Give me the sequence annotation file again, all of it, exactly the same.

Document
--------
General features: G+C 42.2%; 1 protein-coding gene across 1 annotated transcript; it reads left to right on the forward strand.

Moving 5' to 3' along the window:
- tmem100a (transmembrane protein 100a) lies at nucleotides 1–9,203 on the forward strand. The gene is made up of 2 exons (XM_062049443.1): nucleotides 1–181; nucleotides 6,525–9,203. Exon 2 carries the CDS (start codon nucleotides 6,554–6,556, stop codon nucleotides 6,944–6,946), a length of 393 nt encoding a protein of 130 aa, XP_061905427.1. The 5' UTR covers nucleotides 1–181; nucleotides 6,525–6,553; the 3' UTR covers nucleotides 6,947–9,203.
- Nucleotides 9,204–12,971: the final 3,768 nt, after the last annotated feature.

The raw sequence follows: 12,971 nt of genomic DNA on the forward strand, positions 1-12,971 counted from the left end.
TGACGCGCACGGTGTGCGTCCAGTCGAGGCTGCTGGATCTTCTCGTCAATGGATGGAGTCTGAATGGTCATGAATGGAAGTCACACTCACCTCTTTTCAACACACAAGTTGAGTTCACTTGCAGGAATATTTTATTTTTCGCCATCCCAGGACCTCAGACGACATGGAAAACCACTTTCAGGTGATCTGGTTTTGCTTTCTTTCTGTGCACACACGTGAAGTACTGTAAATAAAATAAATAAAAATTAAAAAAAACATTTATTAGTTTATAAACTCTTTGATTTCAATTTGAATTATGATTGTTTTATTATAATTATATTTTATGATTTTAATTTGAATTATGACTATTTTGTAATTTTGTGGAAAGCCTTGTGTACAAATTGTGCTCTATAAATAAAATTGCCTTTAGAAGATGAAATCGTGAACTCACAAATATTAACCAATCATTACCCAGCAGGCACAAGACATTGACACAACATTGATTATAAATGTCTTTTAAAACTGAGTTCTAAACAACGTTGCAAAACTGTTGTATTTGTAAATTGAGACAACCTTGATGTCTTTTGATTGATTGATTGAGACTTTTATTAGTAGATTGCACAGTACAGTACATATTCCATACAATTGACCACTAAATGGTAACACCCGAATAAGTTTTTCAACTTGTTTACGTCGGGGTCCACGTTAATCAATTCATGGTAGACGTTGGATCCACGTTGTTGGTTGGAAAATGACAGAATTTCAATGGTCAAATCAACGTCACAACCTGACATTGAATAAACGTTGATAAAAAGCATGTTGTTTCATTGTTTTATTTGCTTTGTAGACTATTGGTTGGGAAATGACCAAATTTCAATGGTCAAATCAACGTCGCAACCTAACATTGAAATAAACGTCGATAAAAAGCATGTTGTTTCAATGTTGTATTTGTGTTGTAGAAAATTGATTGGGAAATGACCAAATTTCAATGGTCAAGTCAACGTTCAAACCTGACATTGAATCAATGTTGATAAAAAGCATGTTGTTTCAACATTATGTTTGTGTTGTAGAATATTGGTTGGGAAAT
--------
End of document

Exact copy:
General features: G+C 42.2%; 1 protein-coding gene across 1 annotated transcript; it reads left to right on the forward strand.

Moving 5' to 3' along the window:
- tmem100a (transmembrane protein 100a) lies at nucleotides 1–9,203 on the forward strand. The gene is made up of 2 exons (XM_062049443.1): nucleotides 1–181; nucleotides 6,525–9,203. Exon 2 carries the CDS (start codon nucleotides 6,554–6,556, stop codon nucleotides 6,944–6,946), a length of 393 nt encoding a protein of 130 aa, XP_061905427.1. The 5' UTR covers nucleotides 1–181; nucleotides 6,525–6,553; the 3' UTR covers nucleotides 6,947–9,203.
- Nucleotides 9,204–12,971: the final 3,768 nt, after the last annotated feature.

The raw sequence follows: 12,971 nt of genomic DNA on the forward strand, positions 1-12,971 counted from the left end.
TGACGCGCACGGTGTGCGTCCAGTCGAGGCTGCTGGATCTTCTCGTCAATGGATGGAGTCTGAATGGTCATGAATGGAAGTCACACTCACCTCTTTTCAACACACAAGTTGAGTTCACTTGCAGGAATATTTTATTTTTCGCCATCCCAGGACCTCAGACGACATGGAAAACCACTTTCAGGTGATCTGGTTTTGCTTTCTTTCTGTGCACACACGTGAAGTACTGTAAATAAAATAAATAAAAATTAAAAAAAACATTTATTAGTTTATAAACTCTTTGATTTCAATTTGAATTATGATTGTTTTATTATAATTATATTTTATGATTTTAATTTGAATTATGACTATTTTGTAATTTTGTGGAAAGCCTTGTGTACAAATTGTGCTCTATAAATAAAATTGCCTTTAGAAGATGAAATCGTGAACTCACAAATATTAACCAATCATTACCCAGCAGGCACAAGACATTGACACAACATTGATTATAAATGTCTTTTAAAACTGAGTTCTAAACAACGTTGCAAAACTGTTGTATTTGTAAATTGAGACAACCTTGATGTCTTTTGATTGATTGATTGAGACTTTTATTAGTAGATTGCACAGTACAGTACATATTCCATACAATTGACCACTAAATGGTAACACCCGAATAAGTTTTTCAACTTGTTTACGTCGGGGTCCACGTTAATCAATTCATGGTAGACGTTGGATCCACGTTGTTGGTTGGAAAATGACAGAATTTCAATGGTCAAATCAACGTCACAACCTGACATTGAATAAACGTTGATAAAAAGCATGTTGTTTCATTGTTTTATTTGCTTTGTAGACTATTGGTTGGGAAATGACCAAATTTCAATGGTCAAATCAACGTCGCAACCTAACATTGAAATAAACGTCGATAAAAAGCATGTTGTTTCAATGTTGTATTTGTGTTGTAGAAAATTGATTGGGAAATGACCAAATTTCAATGGTCAAGTCAACGTTCAAACCTGACATTGAATCAATGTTGATAAAAAGCATGTTGTTTCAACATTATGTTTGTGTTGTAGAATATTGGTTGGGAAAT